Attack ads hurt politics

Oct 082006
Authors: Drew William Haugen

“Vote Drew W. Haugen: His Opponent Smells Funny.”

“Angie Paccione sold her soul to the devil.”

“Marilyn Musgrave eats babies.”

This may be where campaign television ads for Colorado’s hotly contested 4th U.S. Congressional District may go as November approaches, because they won’t be getting better.

Why the negative ads? Do they lack real ideological and political issues to debate? Probably not. The truth is with a high degree of repetition these ads probably do become effective, but with some negative side effects.

Scanning the local TV stations, a new campaign ad will hit me. The most recent was a commercial in which Democratic candidate Angie Paccione speaks to a forum detailing GOP U.S. Representative Marilyn Musgrave’s connection to special interests in Washington.

Another ad I encountered from the Musgrave camp attacked Paccione’s debt record and student loans payments.

Sadly, our 4th U.S. Congressional district campaigns are no different than many other campaigns across the country.

According to the New York Times, of 30 new ads by Democrat and Republican campaigns for the U.S. House and Senate that went on air Tuesday, Sept. 26, a total of three of those ads were positive in nature.

Is this what our election politics have become?

In 1963 U.S. Senator Barry Goldwater, father of the conservative movement, walked into the Oval Office to tell Democratic President John F. Kennedy that in 1964 he would be the Republican Party’s candidate for President.

Goldwater then suggested that the two candidates tour the nation to speak together.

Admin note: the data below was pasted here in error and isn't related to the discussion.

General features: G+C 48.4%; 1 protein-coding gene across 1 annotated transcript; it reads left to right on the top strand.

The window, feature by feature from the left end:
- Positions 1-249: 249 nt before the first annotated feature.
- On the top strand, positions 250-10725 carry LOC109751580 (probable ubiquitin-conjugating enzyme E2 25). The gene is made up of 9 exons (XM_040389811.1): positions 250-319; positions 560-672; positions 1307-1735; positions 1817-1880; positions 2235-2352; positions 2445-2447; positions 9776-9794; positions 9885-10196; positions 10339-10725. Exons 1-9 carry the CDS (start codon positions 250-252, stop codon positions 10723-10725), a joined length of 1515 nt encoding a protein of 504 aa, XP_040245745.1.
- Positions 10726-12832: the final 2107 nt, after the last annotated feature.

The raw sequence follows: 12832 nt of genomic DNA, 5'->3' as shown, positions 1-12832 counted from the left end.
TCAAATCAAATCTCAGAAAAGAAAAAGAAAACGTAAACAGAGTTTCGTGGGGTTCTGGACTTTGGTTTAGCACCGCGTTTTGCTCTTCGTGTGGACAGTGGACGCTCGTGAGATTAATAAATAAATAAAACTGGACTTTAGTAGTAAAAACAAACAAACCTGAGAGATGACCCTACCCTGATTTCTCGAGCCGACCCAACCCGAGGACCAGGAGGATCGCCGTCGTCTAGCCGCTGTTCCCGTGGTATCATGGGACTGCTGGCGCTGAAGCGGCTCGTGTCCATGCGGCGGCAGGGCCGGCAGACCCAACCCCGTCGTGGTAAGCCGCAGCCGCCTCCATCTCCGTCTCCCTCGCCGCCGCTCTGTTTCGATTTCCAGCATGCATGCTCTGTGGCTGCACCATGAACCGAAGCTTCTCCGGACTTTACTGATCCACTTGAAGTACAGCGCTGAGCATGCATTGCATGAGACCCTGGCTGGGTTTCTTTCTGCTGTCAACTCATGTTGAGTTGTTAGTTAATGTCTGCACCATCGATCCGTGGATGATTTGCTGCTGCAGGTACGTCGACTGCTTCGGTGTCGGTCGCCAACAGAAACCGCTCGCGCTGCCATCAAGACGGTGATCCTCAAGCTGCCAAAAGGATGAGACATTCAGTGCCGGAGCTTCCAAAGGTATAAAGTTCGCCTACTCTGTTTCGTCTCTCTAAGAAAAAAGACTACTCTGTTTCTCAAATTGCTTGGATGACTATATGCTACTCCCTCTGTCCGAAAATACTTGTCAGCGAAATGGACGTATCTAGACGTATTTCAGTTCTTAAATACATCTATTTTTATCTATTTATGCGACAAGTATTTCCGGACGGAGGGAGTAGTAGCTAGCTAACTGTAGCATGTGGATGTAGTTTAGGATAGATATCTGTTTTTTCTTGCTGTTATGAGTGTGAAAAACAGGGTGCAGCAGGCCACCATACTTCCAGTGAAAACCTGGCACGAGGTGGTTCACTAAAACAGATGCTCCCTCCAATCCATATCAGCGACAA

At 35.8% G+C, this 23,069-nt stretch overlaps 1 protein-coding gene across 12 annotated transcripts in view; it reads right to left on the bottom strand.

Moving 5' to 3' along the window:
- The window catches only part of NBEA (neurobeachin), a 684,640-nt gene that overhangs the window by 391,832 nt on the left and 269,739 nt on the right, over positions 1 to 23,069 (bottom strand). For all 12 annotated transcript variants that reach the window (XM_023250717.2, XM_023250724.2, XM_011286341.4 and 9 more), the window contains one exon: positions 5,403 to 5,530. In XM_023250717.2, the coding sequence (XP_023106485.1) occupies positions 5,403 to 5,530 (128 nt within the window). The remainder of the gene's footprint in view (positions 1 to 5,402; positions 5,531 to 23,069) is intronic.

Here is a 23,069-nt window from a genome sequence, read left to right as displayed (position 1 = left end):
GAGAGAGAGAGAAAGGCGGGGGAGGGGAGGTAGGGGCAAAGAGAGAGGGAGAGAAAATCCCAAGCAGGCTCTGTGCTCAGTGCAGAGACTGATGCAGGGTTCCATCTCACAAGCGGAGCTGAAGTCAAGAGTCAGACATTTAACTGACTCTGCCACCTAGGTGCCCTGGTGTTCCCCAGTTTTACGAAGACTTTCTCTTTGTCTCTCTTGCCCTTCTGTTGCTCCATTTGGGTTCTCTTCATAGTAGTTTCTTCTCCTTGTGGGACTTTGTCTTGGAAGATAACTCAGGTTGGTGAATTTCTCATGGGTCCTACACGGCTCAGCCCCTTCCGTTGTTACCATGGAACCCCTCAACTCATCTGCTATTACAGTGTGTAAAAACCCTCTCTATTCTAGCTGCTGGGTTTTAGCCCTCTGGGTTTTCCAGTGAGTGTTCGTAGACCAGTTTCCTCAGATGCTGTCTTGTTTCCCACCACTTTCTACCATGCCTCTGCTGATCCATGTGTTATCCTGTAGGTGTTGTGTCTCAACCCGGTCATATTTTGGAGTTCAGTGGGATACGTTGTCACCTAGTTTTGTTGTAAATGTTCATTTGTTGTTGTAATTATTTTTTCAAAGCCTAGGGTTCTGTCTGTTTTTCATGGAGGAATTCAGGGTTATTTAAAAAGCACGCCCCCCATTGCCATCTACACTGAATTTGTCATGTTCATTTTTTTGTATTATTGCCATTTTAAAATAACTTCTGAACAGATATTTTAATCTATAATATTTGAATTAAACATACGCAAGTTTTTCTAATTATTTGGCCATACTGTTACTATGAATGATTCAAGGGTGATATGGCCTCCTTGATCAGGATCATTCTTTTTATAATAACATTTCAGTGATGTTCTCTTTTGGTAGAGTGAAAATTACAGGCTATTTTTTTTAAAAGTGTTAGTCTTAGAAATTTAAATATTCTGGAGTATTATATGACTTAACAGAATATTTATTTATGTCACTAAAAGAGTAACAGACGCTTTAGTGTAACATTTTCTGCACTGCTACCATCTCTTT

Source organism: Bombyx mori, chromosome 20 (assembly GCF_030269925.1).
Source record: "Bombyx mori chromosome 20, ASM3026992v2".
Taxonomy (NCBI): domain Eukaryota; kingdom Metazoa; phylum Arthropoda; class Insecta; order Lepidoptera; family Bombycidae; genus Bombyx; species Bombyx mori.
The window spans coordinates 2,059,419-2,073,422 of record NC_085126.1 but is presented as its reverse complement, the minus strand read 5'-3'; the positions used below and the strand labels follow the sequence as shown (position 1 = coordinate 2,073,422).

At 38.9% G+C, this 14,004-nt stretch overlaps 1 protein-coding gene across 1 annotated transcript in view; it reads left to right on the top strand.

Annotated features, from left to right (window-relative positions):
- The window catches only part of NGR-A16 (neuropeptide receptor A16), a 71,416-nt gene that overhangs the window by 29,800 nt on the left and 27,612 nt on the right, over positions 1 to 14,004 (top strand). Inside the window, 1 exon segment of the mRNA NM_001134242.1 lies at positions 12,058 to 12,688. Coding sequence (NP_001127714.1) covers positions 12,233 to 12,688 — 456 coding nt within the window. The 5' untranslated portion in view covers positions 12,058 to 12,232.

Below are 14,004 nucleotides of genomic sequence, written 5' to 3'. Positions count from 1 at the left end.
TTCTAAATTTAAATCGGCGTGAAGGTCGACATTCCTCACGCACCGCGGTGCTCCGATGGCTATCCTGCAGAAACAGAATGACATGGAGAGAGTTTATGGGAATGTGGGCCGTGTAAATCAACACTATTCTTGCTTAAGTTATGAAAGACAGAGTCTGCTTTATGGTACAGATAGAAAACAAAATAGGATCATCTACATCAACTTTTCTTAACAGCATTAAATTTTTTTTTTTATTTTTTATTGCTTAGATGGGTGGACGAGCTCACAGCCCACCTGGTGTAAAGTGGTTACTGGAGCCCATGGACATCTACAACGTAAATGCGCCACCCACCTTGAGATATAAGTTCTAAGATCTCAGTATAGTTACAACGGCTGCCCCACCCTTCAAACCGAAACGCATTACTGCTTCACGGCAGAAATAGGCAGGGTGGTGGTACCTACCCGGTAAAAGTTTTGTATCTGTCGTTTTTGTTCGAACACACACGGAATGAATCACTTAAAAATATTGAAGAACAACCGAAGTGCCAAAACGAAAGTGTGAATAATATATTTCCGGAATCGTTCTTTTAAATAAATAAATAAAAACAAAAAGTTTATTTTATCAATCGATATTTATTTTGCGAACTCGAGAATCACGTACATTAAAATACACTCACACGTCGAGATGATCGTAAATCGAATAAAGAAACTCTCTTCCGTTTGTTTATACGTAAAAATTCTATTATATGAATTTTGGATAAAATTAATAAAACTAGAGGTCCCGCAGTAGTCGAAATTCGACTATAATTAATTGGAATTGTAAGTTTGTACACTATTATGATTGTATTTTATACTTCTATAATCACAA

Goldwater respected the American tradition of informed debate, and hoped to respectfully contrast his platform with Kennedy’s platform in public discourse. In those days, it was not unbelievable that Kennedy would have obliged his opponent (if a Goldwater vs. Kennedy election had come).

Unfortunately, those days may be gone.

According to the Washington Post, the GOP will spend most of its campaign war chest on negative ads concerning local controversies and personal issues of Democrats. It can be assumed Democrats will be attempting to slander GOP candidates in the same manner.

By repeating these negative lies enough, any public figure can be made a scumbag in the eyes of the voters by his opponent. The least they could do is tarnish their reputation and disaffect moderate voters.

And although I have no doubt as to the effectiveness of negative campaigning insofar as political strategy, I can’t help but think that the average consumer of our political system feels alienated by these attack ads.

I will change the channel when these ads come on without hesitation. On worse days, I will feel frustrated with our electoral system and apathetic towards voting.

On a large scale, these attack ads damage our political system. When a victor does emerge in November, opponents of that candidate and non-voters who witnessed all the negative campaigning (children mostly) are so convinced as to the victor’s poor qualities as a leader that the newly elected candidate has the benefit of already being vilified in the public arena before they take office.

What’s more, the viewing populace of these ads becomes convinced that all politicians must inherently be scumbags. Further, they are convinced that corruption, dishonesty and manipulation are extremely prevalent in Washington and are the driving factors of our political system, which damages our political system further.

Fourth U.S. Congressional District candidates Angie Paccione and Marilyn Musgrave would do much better for the voters and our political system if they would return to the fields of honest discourse and debate over issues to win elections rather than negative TV campaigning.

A special note: Drew W. Haugen’s opponent, Joe McOpponent, is beholden to powerful and wealthy Collegian-lobbying special interest groups. Also, he is very smelly. Vote Drew Haugen for a principled Collegian leadership change.

Drew William Haugen is a senior International Studies major. His column appears every Monday in the Collegian. Replies and feedback can be sent to

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